Quora answer: How can you summarize Immanuel Kant’s philosophy, especially space-time, religion and ethics?

Feb 18 2014

Suggest you read the summaries that exist on the internet and then if you are still interested listen to Bernsteintapes.com podcasts of Professor Bernstein on Kant First and Third Critiques. Don’t know of any good podcasts on the Second Critique. But Bernstein more or less explains that too as he goes along. Really when it comes down to it summaries really don’t do you any good. Either you want to understand Kant in his own terms or you should probably forget it, because Kant is difficult and dry and unless you want to know how Western Science works probably too much to be bothered with. However if you must there is always the commentaries of Patton which are in my view the best. Basically I spent a whole summer reading Critique of Pure Reason, the only critique I was interested in, with the Commentary of Patton as my guide. I thought I understood Kant by the time I had finished, more or less, at least well enough to read Heidegger’s books on Kant which was my real goal, and probably the best thing in Heidegger. But years later I ran into Bernstein on Hegel who I had never been able to get into, and he helped me over the hurdle. So I decided just to brush up on Kant by listening to those podcasts as well. Well I just did not realize how much I had missed both of the big picture, the details and the significance of Kant. When it comes right down to it there are only four figures in our tradition Plato, Aristotle, Kant and Hegel. The first two are fundamentally the same for all their differences and the last two are fundamentally the same for all their differences. If you know these four figures you know pretty much everything else by extrapolation if you know them well. I still don’t know Aristotle all that well. But the others I think I have a decent grasp of, and Kant and Hegel only by way of Bernstein. Plato by way of John Sallis.

Which leads me to the important point: Read commentaries, good ones are hard to find, but are indispensable.

Basically if you read a summary you still don’t know anything. If you give up and read the actual philosopher you still don’t know anything. Then read some commenters enough to figure out what the disagreements are and you still don’t know anything. Then you must find the commentators that really explain what the philosopher meant within his philosophical context, and then you can claim to know something.

In other words you cannot know anything based on help, and you cannot know anything based on your own reading of the original text, and you cannot know anything significant based on knowing what the commentators argue about, but for each figure there is one or two commentators that actually understood what was being said in context and can explain it cogently and clearly, and when you grasp that then you can say that you know something.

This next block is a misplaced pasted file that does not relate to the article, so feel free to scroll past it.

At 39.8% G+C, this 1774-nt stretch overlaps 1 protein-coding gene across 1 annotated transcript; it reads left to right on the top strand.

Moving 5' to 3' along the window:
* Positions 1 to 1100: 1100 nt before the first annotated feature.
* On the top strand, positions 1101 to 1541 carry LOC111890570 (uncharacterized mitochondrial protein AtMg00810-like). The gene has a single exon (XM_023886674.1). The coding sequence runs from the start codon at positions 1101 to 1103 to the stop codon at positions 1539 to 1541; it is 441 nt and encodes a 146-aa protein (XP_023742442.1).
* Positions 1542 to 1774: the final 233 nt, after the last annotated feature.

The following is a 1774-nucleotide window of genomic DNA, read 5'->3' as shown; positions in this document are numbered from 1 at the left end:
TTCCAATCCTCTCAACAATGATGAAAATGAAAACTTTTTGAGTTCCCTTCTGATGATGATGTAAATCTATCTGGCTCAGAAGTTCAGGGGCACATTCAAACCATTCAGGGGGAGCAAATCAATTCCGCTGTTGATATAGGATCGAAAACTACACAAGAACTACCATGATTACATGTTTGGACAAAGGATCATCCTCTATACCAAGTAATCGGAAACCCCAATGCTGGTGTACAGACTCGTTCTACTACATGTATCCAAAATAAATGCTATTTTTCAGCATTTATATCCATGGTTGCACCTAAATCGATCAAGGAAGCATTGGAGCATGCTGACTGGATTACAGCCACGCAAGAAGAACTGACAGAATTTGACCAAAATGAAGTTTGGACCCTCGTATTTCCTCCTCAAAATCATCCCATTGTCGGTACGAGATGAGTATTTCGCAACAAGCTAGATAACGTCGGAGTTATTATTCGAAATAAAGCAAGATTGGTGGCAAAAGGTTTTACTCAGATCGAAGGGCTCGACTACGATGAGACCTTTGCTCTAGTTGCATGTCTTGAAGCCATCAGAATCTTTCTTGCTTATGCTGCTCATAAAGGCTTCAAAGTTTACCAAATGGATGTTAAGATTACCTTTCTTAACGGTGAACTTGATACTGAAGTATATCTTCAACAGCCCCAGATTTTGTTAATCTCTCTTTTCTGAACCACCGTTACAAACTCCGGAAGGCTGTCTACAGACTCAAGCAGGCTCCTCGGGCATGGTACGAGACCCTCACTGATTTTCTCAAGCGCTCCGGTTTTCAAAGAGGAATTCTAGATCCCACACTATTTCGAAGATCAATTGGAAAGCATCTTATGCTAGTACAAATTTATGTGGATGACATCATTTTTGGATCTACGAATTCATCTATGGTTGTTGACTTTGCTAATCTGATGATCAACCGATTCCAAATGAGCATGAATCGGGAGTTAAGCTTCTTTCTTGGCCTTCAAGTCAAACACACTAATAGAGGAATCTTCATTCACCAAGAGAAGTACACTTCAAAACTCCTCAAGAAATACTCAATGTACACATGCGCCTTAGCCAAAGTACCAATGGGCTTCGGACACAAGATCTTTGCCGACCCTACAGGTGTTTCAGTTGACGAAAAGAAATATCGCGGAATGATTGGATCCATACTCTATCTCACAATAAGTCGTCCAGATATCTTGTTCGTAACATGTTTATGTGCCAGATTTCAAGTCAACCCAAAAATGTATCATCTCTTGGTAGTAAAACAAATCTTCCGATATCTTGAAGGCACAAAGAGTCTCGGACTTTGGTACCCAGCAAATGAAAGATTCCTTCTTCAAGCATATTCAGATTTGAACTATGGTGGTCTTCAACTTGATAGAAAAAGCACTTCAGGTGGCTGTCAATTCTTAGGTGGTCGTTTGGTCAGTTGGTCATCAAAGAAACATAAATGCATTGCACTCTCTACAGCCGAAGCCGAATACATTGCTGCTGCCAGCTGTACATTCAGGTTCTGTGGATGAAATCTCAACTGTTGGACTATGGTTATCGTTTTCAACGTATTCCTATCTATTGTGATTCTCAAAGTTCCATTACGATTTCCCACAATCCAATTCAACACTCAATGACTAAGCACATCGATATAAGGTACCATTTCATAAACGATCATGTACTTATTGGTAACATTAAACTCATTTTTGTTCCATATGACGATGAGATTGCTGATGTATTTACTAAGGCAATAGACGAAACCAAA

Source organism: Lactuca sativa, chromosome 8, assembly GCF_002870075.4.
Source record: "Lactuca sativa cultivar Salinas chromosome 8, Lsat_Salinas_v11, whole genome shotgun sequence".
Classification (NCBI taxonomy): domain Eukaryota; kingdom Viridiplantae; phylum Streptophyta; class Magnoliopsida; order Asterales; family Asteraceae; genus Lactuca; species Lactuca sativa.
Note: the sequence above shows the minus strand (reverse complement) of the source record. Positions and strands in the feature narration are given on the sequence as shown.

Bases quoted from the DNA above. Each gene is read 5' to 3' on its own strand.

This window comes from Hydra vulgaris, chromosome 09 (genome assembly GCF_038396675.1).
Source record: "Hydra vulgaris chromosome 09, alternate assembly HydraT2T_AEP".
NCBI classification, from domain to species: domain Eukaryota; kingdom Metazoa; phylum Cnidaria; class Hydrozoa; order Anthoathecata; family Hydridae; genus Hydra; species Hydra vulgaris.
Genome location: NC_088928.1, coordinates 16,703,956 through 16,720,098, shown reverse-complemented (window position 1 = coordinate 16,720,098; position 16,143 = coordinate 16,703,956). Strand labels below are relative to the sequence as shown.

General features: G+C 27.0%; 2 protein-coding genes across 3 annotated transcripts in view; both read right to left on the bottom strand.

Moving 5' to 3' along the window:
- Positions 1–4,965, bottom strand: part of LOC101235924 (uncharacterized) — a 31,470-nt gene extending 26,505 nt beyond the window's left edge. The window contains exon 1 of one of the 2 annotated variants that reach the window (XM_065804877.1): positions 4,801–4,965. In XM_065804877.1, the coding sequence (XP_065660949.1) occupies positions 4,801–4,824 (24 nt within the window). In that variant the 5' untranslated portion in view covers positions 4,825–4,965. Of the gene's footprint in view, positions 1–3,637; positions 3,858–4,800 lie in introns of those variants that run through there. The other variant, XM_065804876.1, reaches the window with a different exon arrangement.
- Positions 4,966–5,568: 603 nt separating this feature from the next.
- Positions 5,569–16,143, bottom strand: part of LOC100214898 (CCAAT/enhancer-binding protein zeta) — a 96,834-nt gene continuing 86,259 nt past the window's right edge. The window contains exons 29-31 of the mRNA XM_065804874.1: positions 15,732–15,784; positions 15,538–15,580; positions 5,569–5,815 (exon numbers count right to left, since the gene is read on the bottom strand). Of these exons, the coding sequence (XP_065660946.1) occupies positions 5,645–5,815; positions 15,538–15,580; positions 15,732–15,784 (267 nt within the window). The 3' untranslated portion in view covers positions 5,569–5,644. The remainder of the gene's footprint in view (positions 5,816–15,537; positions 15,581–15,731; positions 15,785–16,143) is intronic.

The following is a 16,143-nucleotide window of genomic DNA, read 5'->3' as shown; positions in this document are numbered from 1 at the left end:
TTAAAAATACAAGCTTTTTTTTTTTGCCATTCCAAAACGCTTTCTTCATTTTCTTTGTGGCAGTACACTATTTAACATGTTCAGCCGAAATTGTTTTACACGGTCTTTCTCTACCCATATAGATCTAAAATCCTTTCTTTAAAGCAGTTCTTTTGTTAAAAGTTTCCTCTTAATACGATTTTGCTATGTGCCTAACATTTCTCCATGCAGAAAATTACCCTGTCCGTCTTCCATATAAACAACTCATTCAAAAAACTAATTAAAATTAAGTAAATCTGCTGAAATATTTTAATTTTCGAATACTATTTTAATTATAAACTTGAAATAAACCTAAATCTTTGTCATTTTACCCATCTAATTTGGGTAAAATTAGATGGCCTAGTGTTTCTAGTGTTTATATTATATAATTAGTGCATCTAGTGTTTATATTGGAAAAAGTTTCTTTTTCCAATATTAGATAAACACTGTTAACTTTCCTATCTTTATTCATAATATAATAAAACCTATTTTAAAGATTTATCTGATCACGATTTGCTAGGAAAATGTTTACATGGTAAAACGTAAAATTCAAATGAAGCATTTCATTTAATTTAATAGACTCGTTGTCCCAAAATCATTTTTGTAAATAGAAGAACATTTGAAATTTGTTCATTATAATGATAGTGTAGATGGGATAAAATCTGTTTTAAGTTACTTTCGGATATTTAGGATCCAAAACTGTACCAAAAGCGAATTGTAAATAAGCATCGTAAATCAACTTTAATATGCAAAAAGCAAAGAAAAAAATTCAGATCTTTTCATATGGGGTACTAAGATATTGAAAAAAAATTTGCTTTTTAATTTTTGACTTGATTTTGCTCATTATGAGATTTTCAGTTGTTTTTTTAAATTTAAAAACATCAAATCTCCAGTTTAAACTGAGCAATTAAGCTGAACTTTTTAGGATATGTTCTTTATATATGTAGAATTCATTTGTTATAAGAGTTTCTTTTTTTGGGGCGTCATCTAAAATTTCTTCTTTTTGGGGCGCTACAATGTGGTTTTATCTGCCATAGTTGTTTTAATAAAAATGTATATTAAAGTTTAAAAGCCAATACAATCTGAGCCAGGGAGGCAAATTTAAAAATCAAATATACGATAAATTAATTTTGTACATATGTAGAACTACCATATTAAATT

Knowledge is cutting though the crap. There is just so much garbage said about Kant, strange self-serving interpretations that only make him more obscure. The summaries might give you a clue what the whole thing might be about, but you will never know until you actually read the philosopher himself and what he has to say, because most summaries are unjust in some way, or so abstract that the core is left out.

But even if you are reading the philosophers own words you do not know the context in which he was writing, and so you are interpreting it in relation to the later philosophers that you have read, and this can be an endless source of confusion. Then if you see what the commentators are arguing about with regard to the philosopher this only tends to obscure his thought more. However, if you look at all the commentators there will probably be one or two who have risen above their own agendas to tell you what Kant was trying to say himself, like Patton. Bernstein says that the problem with Kant is like in mathematical proofs steps are left out in the argument and left as an exercise for the reader, and if you don’t realize that those steps are needed, or substitute the wrong intermediate left out steps then you get a different philosophy from the one that Kant intended. You have to find a commentator that actually understood Kant and the right left out steps and then you get a reasonable facsimile of his thought. It makes astonishingly good sense once you know what he is not telling you, because he assumed you already knew it.

Patton does this by taking one sentence at a time and writing a paragraph for each one first explaining why the sentence is there given the prior context, and then explaining the sentence, and then saying why it is important to the argument. After you go through all that you realize that Kant was just too brilliant for his own good. He was a genius and you are not going to be better than him, no matter how hard you try, no matter how many hundred years of other commentaries you have to lean on. As Bernstein quaintly put it, he was a bastard because he left out key points that makes the arguments cryptic and the whole game is to figure out what is missing that he left out just because he assumed we were as brilliant as him. So because of this fatal flaw of genius very few commentators have had any idea what he was talking about all this time, and he is the key figure in our tradition, because of the few things we all did understand. This problem only gets worse with Hegel. Between them they used up most of the available philosophical genius in our tradition and the rest of us are just floundering about with less than a full deck of cards compared to them.

If you really want to get crazy you need to read Kant with Milton and Hegel with Blake after reading Dante. That will keep you occupied and make sure you stay out of trouble for a long time.

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